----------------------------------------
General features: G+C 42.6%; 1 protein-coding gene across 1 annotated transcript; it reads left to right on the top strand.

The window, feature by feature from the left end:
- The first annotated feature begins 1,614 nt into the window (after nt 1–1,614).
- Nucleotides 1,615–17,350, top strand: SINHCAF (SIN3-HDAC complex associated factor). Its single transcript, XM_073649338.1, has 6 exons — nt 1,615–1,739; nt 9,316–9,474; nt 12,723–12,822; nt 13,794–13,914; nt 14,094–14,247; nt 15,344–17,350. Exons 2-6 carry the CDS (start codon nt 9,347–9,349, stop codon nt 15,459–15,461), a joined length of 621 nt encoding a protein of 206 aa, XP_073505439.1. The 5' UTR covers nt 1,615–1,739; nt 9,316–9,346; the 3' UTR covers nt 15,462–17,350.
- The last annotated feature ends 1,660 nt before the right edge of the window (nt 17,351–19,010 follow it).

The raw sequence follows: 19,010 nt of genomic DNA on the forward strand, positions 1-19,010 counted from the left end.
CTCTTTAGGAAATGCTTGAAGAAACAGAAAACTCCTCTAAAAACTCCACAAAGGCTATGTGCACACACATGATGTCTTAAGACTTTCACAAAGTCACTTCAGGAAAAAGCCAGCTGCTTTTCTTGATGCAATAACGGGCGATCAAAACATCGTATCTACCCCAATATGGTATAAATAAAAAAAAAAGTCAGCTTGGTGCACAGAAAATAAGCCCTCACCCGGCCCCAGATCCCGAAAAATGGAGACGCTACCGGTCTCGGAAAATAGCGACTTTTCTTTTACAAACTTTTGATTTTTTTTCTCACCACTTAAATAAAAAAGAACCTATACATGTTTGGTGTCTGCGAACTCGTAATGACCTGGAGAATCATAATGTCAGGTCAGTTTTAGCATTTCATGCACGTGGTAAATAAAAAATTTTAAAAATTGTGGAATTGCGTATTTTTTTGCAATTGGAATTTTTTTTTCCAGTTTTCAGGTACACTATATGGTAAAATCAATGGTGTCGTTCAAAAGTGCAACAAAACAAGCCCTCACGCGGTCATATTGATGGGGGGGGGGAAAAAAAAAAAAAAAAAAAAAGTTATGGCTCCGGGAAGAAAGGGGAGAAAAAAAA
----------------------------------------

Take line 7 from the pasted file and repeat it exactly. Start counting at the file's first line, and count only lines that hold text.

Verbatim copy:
CTCTTTAGGAAATGCTTGAAGAAACAGAAAACTCCTCTAAAAACTCCACAAAGGCTATGTGCACACACATGATGTCTTAAGACTTTCACAAAGTCACTTCAGGAAAAAGCCAGCTGCTTTTCTTGATGCAATAACGGGCGATCAAAACATCGTATCTACCCCAATATGGTATAAATAAAAAAAAAAGTCAGCTTGGTGCACAGAAAATAAGCCCTCACCCGGCCCCAGATCCCGAAAAATGGAGACGCTACCGGTCTCGGAAAATAGCGACTTTTCTTTTACAAACTTTTGATTTTTTTTCTCACCACTTAAATAAAAAAGAACCTATACATGTTTGGTGTCTGCGAACTCGTAATGACCTGGAGAATCATAATGTCAGGTCAGTTTTAGCATTTCATGCACGTGGTAAATAAAAAATTTTAAAAATTGTGGAATTGCGTATTTTTTTGCAATTGGAATTTTTTTTTCCAGTTTTCAGGTACACTATATGGTAAAATCAATGGTGTCGTTCAAAAGTGCAACAAAACAAGCCCTCACGCGGTCATATTGATGGGGGGGGGGAAAAAAAAAAAAAAAAAAAAAGTTATGGCTCCGGGAAGAAAGGGGAGAAAAAAAA